Overspecialization has led to a silo mentality in psychiatry, impeding the cross fertilization of ideas and discoveries which can improve the lives of many. Add to this the nature of the pharmaceutical industry which profits greatly from the sale of medications and big budget advertising campaigns seemingly run on the principles espoused by Goebbels, the Nazi Propaganda Minster; it is no wonder the field of psychiatry is held in such low regard by many.
    “Many mental health programs are not staffed with physicians practiced in medical diagnosis and thus are unprepared to detect a large proportion of physical diseases in their patients…California’s state mental health programs fail to detect many diseases that could be causing or exacerbating psychiatric disorders” (2)

    In 1995 a study found that from 5–40% of psychiatric patients have medical ailments that would adequately explain their symptoms. (3) The next year, in 1996, Sydney Walker III, M.D., a psychiatrist, in his book, A Dose of Sanity, claimed studies have shown that from 41% to 75% of individuals are initially misdiagnosed, often due to overlooked treatable conditions. (4) In 2009, it was found that up to 25% of mental health patients have medical conditions that exacerbate psychiatric symptoms. (5)
    The use of the Koran Algorithm would significantly reduce the number of individuals misdiagnosed, however utilizing other research done since would also reduce the number of people diagnosed with various mental illness and steer them into appropriate treatments.

    There are 4 reasons in the medical model for brain dysfunction 1: Anatomical abnormalities or damage. 2: Lack of oxygen or glucose 3: Electrolyte imbalance 4: Neurotransmitter deregulation: the imbalance of brain chemistry. (6) (#4 has the least evidence to support it)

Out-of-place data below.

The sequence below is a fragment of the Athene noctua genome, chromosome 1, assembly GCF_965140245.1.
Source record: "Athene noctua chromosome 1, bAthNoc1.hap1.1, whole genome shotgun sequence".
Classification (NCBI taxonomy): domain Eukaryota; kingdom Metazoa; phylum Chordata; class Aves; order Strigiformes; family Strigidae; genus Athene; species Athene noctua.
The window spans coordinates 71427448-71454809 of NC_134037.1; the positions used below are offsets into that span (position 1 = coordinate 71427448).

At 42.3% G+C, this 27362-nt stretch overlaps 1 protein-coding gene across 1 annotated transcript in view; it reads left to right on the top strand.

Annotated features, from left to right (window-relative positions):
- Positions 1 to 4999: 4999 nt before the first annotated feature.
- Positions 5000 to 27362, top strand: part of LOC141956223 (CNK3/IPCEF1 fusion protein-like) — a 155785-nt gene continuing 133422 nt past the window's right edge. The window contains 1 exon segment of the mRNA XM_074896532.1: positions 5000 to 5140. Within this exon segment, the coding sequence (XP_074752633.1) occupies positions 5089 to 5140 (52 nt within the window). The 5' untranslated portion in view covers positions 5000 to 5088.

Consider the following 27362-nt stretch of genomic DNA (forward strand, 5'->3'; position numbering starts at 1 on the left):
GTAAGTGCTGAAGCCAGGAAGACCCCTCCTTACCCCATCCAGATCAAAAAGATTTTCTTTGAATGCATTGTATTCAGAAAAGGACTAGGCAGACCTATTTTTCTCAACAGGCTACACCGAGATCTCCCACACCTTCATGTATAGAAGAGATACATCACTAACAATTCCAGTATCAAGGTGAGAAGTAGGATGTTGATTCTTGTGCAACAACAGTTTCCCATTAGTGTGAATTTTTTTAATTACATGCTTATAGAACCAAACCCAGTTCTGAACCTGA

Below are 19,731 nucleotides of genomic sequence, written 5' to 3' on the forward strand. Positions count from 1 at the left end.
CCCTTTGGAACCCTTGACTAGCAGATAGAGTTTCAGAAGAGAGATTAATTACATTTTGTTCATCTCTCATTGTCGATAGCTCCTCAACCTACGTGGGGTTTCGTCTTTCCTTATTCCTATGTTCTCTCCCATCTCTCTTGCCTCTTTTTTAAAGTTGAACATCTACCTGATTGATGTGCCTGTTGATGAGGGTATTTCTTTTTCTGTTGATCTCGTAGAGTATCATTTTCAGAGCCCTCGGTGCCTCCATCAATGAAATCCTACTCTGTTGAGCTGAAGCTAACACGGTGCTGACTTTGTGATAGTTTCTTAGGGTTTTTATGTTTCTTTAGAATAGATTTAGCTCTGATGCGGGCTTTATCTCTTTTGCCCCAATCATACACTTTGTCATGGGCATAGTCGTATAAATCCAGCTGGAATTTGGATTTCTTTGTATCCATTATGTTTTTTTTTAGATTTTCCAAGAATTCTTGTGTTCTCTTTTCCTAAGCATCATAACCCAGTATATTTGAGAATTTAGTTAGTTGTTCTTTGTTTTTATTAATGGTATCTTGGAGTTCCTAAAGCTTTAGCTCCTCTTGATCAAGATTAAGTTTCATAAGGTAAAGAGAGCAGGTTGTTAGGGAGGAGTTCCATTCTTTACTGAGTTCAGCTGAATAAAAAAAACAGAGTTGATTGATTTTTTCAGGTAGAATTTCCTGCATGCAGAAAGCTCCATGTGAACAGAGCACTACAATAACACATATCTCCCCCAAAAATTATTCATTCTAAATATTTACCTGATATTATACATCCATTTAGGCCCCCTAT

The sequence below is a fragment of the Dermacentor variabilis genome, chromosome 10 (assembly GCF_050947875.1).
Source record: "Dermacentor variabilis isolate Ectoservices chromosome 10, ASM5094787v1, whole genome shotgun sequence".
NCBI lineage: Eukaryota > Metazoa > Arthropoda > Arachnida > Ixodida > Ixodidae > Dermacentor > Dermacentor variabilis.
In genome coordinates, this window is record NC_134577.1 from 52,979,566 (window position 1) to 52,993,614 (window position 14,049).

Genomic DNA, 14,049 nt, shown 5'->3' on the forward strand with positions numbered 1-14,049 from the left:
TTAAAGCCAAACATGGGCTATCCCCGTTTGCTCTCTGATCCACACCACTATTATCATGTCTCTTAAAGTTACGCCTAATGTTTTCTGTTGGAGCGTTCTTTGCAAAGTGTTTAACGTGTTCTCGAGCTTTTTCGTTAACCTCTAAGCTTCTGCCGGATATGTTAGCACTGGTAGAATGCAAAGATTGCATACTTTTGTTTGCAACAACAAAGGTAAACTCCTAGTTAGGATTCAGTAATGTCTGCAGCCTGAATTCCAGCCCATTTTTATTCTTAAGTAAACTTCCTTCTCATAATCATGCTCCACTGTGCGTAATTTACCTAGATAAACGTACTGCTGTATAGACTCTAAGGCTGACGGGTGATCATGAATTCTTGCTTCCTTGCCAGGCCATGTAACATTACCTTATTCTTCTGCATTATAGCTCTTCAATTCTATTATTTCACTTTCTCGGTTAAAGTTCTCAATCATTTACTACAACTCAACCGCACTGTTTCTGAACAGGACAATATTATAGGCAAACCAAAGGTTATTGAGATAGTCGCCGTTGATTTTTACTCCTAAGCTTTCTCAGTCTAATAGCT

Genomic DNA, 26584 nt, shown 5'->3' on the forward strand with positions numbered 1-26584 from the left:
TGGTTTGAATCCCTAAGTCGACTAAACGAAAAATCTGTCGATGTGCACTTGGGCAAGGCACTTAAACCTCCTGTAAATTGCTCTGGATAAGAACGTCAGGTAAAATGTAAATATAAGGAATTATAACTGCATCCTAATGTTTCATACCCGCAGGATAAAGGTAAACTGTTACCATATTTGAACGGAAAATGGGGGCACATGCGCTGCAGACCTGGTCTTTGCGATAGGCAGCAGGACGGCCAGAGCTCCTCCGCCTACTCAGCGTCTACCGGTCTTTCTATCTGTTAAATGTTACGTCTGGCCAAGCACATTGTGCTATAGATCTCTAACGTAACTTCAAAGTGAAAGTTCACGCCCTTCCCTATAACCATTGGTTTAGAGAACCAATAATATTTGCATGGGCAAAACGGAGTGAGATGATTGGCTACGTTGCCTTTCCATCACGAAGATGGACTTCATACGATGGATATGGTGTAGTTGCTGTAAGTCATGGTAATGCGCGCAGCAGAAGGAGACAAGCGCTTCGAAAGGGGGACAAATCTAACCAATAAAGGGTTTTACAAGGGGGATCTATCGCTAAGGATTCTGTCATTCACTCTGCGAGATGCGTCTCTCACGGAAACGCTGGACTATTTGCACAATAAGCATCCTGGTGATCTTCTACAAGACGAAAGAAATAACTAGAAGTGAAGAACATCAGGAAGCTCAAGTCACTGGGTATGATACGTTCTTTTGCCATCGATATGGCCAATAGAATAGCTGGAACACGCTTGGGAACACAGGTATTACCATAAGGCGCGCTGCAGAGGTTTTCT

Trauma can result in shrinkage of the hippocampus (7)which is adjacent to the amygdala, and can be considered the emotional center of the brain. This shrinkage affects the communication between areas of the brain and is responsible for heightened fear and anger responses.
    This means trauma would fit into category 1 – Anatomical abnormalities or damage. Several proven non-drug methodologies are available to treat trauma, including Somatic Experiencing (www.traumahealing.com), Eye Movement Desensitization and Reprocessing (www.emdr.com), and Tension & Trauma Releasing Exercises (www.traumaprevention.com or the book The Revolutionary Trauma Release Process by David Berceli, Ph.D.)
    Then there is magnesium deficiency – which falls into category 3 – Electrolyte imbalance, magnesium being an electrolyte, as well as a key component in the production of serotonin. “…Magnesium is essential in regulating central nervous system excitability thus magnesium deficiency may cause aggressive behavior, depression, or suicide. Magnesium calms the brain and people do not need to become severely deficient in magnesium for the brain to become hyperactive… a marginal magnesium intake overexcites the brain’s neurons and results in less coherence – creating cacophony rather than symphony – according to electroencephalogram (EEG) measurements.” (8)
    In order to reduce costs and improve treatments for those with a mental health diagnosis, we need to move away from a system dominated by the drug industry.
    More in Liberty & Mental Health – You Can’t Have One Without the Other http://www.libertymentalhealth.com
    May all beings be happy and peaceful
    May all beings be safe and secure
    May all beings be healthy and prosperous
    May all beings live joyfully and with ease (9)
    1. The Heart of Understanding, © 1988 by Thich Nhat Hahn (pg. 8)
    2. A Medical Algorithm for Detecting Physical Disease in Psychiatric Patients, Hospital and Community Psychiatry Vol. 40 No. 12 Dec 1989, Pg. 1270 by Harold C. Sox, Jr., M.D., Lorrin M. Koran, M.D., Carol H. Sox, M.S. , Keith I. Marton, M.D., Fred Dugger, P.A., Teruko Smith, R. N.